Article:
Android hardware has come a long way in the last five years, and as we come up on that Pixel time of year, I've been thinking back on earlier Android handsets and the path we've taken to get here. In a useful coincidence, I was convinced into using a Nexus 5 for a week as my only personal phone with no backup — I like to take that sort of risk once in a while. This time I was pleasantly surprised, the Nexus 5 has aged a lot better than I expected it to.

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Gaming smartphones are the industry’s next pointless fad

If you follow smartphone news closely, chances are you've read about handsets “designed” specifically for gaming (or gamers). There's the ASUS ROG phone, the Xiaomi-backed Black Shark, one from ZTE sub-brand Nubia, and this really weird thing from a Chinese company called Doogee. There have been others in the past as well, including the recent Razer Phone and the long-forgotten Sony Xperia Play. While they've all taken slightly different approaches in defining what exactly a gaming smartphone is, all but the Sony have squarely targeted the PC gamer demographic - and for good reason.

In the world of PCs, gaming-oriented products have a long and storied history.

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Android 9 Pie revisited: Our 7 favorite and 3 least liked features

Almost two weeks have passed since Google served us a slice of its official Android 9 Pie. Some of us had followed for months as the different developer previews landed and weren't too fazed by the final release, but for those users who preferred to wait, there were many surprising changes from 8.1 Oreo to 9 Pie.

We've previously listed our five favorite Android P features and five least liked ones, but that was back in March, after the first developer preview and before the implementation of many other interesting changes. Today, we take another look at the final Pie release and see which features we like and which ones we're not too fond of.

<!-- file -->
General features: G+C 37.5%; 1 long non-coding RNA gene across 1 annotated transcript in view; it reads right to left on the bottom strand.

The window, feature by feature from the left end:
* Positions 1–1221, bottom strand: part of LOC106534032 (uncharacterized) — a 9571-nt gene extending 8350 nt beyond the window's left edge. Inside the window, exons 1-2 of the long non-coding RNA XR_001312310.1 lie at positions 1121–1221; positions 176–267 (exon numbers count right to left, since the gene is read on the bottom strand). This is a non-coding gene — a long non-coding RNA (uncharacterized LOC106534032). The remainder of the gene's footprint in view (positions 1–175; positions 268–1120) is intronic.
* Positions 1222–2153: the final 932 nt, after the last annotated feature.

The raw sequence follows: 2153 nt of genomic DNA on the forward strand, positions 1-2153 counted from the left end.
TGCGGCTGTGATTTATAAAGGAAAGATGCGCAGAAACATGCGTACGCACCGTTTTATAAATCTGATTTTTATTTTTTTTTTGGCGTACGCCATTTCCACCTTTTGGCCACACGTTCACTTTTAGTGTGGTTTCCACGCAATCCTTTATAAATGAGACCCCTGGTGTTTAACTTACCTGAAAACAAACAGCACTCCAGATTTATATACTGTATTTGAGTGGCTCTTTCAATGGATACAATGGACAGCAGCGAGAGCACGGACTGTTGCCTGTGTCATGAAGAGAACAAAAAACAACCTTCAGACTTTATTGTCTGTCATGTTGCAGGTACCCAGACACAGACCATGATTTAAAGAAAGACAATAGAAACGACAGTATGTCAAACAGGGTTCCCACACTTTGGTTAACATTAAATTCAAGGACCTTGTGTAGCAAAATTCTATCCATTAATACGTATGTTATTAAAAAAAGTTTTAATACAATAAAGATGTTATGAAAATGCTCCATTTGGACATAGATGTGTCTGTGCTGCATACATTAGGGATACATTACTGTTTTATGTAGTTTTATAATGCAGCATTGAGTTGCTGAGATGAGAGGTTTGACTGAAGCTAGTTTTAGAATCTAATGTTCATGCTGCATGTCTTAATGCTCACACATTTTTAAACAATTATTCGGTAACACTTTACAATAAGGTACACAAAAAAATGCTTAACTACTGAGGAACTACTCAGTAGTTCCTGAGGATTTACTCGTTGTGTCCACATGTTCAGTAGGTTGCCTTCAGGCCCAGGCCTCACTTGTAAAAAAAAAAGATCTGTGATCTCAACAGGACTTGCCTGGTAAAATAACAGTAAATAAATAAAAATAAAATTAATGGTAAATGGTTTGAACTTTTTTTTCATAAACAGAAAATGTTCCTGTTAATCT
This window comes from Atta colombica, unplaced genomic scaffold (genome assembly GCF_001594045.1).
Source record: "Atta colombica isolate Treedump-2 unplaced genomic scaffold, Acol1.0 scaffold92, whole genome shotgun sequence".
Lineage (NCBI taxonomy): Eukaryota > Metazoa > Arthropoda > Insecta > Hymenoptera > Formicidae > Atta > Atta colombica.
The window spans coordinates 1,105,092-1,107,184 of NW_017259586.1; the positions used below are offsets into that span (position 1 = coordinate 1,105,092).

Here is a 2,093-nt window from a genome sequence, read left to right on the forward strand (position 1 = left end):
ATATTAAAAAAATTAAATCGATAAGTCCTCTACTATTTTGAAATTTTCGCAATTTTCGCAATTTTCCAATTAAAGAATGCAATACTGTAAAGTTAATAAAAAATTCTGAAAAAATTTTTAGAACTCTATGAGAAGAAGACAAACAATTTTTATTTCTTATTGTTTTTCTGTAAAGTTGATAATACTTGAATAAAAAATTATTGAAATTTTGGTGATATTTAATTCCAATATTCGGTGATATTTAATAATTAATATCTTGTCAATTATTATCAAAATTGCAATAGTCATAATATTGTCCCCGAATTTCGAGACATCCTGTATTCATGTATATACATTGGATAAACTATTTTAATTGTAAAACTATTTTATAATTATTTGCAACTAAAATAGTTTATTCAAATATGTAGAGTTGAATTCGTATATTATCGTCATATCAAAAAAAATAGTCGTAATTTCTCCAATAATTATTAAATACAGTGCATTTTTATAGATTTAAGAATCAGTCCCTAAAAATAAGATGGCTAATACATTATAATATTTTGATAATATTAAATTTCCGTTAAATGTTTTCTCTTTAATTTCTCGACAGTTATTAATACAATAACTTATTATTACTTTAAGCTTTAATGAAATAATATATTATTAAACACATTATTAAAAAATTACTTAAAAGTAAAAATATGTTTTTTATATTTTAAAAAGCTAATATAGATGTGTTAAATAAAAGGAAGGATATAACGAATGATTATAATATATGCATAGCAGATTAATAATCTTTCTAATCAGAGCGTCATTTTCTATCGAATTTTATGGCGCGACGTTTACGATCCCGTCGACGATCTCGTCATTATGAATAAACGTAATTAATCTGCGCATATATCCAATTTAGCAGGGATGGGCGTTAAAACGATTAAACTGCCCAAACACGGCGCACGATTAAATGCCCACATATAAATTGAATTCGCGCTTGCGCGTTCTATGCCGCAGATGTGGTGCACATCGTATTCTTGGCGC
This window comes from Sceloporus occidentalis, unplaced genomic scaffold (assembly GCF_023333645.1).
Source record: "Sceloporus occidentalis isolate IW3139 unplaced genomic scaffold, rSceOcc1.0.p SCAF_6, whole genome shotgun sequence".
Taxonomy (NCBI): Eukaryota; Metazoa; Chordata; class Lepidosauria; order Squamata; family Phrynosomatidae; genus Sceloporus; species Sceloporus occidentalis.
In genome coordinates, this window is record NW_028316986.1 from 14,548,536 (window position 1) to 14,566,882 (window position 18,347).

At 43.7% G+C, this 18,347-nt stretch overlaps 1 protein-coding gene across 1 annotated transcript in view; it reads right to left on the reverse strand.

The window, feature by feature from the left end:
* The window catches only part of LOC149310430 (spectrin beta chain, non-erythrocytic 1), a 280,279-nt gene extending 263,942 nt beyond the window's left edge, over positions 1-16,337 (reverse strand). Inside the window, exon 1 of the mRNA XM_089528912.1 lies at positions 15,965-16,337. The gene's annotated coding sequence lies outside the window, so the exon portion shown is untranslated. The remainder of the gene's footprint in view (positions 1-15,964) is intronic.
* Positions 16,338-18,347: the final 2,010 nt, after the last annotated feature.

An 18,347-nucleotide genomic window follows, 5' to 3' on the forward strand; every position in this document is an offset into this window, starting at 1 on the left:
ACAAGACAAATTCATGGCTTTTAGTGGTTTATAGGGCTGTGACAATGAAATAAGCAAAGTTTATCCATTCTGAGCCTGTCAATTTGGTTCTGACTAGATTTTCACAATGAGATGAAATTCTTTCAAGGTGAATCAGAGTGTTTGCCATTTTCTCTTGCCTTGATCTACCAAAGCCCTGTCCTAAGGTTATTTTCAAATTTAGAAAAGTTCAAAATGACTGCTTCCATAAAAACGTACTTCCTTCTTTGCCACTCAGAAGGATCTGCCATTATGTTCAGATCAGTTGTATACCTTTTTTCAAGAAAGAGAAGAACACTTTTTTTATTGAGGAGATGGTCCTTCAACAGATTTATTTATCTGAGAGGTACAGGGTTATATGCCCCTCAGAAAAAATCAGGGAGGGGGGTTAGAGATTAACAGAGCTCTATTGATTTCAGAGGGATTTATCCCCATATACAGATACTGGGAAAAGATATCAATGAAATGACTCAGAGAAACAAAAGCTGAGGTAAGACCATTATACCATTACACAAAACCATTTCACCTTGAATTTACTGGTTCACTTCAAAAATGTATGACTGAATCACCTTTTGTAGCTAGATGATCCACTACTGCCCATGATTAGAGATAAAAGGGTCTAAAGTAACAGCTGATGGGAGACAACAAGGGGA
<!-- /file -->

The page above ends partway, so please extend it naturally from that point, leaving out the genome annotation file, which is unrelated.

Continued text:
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Why you should buy the Galaxy Note9

The Galaxy Note9 is the most expensive Galaxy smartphone ever launched in the United States (there have been more expensive Samsung phones sold abroad). It's also easily the best. I've been using it the past five days, and I am left with the same basic impressions I had with the Galaxy S9+, but better. And that's exactly what the Note 9 should deliver.

Of course, with every smartphone release comes the question of whether this generation is the one to buy, or if a rival manufacturer is simply going to release something better a month or two from now. With the Note9, I believe you can rest assured that a purchase today is unlikely to be one you'll regret tomorrow.

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Opinion: Android 9 Pie's Digital Wellbeing has too little data and too many options, but that can be fixed

Digital Wellbeing is one of the bigger features with landed with Android 9 Pie—though it seems like Google is keeping it separate and distinct in the Pixel-only public beta. I've spent the last week using it to analyze my use patterns and place restrictions on how I use my phone, and while the tool brings together a lot of options for precise configuration, I've found the data it actually provides is a bit lackluster. But I think there are ways it can be improved.